“We know kindergarteners will need help getting online or making a meeting, so you cross paths with the parents and families more often in a virtual setting than you may in a typical school year. More crossing paths means stronger relationships,” said Buer.

While a lot of adults have expressed concern that kids will be missing out on that interaction with classmates, Buer pointed out that many kids are already comfortable communicating virtually because of things like Facetime and Zoom calls with family and friends.

No matter how this school year shakes out, Buer and Ramos said they have those same pre-school butterflies and they are excited to get to learn more about their students.

Is Kindergarten Redshirting the best idea?

In an average year, approximately 9% of kindergarten-aged kids will redshirt, according to the National Center for Education Statistics. However, in an era of Covid-19, there’s really no way to tell right now if this number will increase.

Educators understand the concerns of parents but believe the best thing to do is to take cues from each child. Every child is unique in what they need.

Sherry Kimball is an early childhood consultant with Wisconsin Department of Public Instruction. She said in a “normal” school year, there is research out there that supports both sides of the kindergarten redshirting discussion. However, in the context of Covid-19, she said that’s just a new question for everybody as to where students will be next year.

“I think in a ‘perfect’ world, that everybody would hope that for every student at every grade that we’d be able to say next year at this time this is where everyone is going to be at. This is what we are going to be doing. I have a feeling that is going to look very different than it has in the past,” said Kimball.

She said as educators look at development and supporting children, it’s possible that next year students will need support in different areas as compared to a traditional school year. When it comes to making the decision as to redshirt or not, the best advice is to use all the resources available to parents, think it through, and decide what is the best option for each individual child. She said it’s really hard to say if there is a right or wrong answer, especially in the middle of a pandemic.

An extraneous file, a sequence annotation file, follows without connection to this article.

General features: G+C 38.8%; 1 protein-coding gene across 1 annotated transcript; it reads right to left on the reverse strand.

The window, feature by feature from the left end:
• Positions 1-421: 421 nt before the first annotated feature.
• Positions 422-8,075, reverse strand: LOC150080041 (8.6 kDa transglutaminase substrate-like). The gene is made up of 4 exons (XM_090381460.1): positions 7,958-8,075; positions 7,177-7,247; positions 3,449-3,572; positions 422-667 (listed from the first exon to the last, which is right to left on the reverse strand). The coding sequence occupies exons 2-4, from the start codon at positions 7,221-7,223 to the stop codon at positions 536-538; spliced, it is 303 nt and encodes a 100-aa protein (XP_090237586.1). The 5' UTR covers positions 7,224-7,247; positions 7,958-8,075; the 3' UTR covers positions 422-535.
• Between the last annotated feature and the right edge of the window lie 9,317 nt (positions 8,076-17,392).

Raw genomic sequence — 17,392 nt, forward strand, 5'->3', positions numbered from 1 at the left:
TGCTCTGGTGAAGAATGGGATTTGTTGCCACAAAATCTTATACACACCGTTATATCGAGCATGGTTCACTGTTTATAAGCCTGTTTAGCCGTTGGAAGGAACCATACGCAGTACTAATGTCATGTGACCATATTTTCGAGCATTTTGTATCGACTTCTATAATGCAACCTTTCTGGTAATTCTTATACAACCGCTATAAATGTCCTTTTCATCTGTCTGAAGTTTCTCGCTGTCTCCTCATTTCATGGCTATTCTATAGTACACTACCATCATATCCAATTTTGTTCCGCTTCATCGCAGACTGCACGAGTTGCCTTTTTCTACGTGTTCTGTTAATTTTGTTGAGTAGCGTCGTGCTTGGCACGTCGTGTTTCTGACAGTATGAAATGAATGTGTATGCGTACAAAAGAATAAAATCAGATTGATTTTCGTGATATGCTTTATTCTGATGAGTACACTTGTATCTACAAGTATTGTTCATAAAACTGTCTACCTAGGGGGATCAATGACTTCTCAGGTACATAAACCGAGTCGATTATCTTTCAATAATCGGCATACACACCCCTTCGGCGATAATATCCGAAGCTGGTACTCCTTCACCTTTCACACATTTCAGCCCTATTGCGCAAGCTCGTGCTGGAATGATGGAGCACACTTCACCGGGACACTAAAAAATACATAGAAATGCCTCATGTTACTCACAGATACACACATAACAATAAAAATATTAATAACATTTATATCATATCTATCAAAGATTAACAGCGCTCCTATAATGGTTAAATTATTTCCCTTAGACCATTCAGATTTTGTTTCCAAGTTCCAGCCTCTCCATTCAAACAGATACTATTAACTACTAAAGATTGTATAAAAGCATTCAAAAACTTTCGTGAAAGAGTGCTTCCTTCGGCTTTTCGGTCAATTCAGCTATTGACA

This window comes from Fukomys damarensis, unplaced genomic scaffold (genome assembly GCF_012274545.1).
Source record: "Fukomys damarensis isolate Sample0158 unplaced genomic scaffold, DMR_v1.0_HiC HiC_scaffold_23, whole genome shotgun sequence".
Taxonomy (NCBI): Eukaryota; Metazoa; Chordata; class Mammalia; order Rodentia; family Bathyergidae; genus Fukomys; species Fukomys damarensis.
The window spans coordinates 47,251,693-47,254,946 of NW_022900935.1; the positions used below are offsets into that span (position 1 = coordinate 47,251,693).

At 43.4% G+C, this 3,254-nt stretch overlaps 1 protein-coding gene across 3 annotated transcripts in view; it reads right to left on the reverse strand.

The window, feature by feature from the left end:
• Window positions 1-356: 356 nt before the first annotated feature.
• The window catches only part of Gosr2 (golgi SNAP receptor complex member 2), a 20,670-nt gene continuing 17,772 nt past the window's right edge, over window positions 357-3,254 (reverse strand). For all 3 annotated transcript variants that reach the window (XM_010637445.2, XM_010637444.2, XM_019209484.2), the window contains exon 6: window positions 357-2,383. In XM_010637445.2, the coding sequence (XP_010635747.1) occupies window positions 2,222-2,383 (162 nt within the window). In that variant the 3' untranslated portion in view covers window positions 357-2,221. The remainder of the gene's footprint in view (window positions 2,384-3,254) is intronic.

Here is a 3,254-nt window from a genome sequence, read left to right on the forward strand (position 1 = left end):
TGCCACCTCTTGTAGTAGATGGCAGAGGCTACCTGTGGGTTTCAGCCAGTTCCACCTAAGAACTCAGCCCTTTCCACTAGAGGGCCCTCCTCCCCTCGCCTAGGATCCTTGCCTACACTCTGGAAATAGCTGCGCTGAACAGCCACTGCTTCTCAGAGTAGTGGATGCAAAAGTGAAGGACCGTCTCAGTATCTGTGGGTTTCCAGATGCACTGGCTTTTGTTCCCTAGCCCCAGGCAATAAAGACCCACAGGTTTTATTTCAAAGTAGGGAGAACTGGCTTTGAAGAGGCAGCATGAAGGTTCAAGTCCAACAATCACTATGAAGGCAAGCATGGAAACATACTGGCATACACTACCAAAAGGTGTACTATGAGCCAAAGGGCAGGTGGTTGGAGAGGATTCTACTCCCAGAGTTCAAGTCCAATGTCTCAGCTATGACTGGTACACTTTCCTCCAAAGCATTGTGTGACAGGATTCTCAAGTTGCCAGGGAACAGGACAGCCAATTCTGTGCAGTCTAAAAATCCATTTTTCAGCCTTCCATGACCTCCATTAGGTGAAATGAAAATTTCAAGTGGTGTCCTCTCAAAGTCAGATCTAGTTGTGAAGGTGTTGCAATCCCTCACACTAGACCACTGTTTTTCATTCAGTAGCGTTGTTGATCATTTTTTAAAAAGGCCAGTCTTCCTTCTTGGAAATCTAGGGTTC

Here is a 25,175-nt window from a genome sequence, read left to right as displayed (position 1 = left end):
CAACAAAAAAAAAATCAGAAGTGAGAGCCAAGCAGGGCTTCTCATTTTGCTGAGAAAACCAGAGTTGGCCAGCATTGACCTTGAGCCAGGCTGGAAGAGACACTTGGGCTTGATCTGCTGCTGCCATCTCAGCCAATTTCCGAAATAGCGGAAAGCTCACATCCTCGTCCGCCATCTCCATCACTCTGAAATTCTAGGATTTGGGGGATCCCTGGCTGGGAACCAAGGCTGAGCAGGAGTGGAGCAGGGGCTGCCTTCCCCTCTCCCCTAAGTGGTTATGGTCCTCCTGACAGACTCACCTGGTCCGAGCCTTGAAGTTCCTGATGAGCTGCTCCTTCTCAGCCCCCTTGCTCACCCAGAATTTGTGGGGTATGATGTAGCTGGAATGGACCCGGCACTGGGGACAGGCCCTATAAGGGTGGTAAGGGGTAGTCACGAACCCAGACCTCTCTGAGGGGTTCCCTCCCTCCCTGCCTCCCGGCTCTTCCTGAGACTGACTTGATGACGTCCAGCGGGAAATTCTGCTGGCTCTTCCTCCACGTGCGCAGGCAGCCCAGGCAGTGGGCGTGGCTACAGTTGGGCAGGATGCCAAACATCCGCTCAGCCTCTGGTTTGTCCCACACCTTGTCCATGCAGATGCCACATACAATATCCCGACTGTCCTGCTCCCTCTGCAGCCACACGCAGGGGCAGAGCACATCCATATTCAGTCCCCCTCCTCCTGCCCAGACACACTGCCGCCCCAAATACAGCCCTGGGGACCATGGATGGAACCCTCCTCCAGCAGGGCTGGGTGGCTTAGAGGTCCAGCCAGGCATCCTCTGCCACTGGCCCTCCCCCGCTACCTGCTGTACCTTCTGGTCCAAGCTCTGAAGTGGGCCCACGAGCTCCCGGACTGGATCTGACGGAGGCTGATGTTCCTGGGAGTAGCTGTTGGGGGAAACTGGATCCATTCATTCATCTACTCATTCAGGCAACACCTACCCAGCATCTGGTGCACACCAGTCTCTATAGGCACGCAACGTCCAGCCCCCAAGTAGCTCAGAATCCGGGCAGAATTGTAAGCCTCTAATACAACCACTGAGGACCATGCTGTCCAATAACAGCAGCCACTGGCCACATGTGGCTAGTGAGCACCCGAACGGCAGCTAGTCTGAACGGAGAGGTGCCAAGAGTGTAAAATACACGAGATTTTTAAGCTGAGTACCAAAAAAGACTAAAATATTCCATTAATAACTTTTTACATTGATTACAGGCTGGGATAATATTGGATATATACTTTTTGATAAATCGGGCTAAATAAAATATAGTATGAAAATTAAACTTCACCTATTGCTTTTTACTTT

Ramos encourages the idea. Her advice is if you are trying to decide whether to send a child to kindergarten at age 5 or 6, she recommends waiting. “Just give them time to be a kid,” she said.

She made sure to clarify that waiting has nothing to do with the quality of education students will get this year, despite the digital learning aspect. She said teachers across the country are working hard right now to develop lesson plans that will meet the needs of students.

“We know that kids are meant to be learning by doing and learning by being around other kids,” said Ramos. “So, if parents have the means or the time to wait, I think it’s a good decision.”

What to do if your child is struggling to focus during virtual learning?

Buer strongly encourages flexibility. She said we can’t really recreate the school system in the home as it doesn’t really fit there.

“If a child is struggling to get a task done and needing a break, then that is what they need,” said Buer.

She believes being able to identify that in one’s self is a strength as far as social and emotional learning. Being able to read yourself and knowing how to care for yourself is an important skill for the long-term. Buer said it will last a lifetime for these students.

Most importantly, Buer encourages parents to let the child lead.

Advice for parents struggling with the stress of virtual learning

Buer really believed kids would be going back to school in the fall. She understands the stress many parents are feeling right now. She recommends partnering with your child’s teacher and don’t be afraid to ask your child questions.

“If you have the ability, learn right along side your child,” said Buer.

She recommends watching the tutorial videos with them every once and while and don’t be afraid to ask them what they are learning.

Ramos said it’s important to look at your own child and the family’s situation, as each one will be unique.

“It’s not going to look the same and that’s okay,” said Romos. “And we’re not judging parents on how they are doing and we’re not grading you.”

Kimball wants parents to remember to connect with the district. This is the best way to get an idea of what the year will look like. By doing this, she said you can figure out a routine and that is helpful for both the families and the child.

“We know this year is going to look different, but [the parents] main role is to be parent, caregiver, or a guardian to that child,” said Kimball. “There will be support along the way as far as those educational pieces and not to feel like it is there responsibility. It’s important to partner with educators.”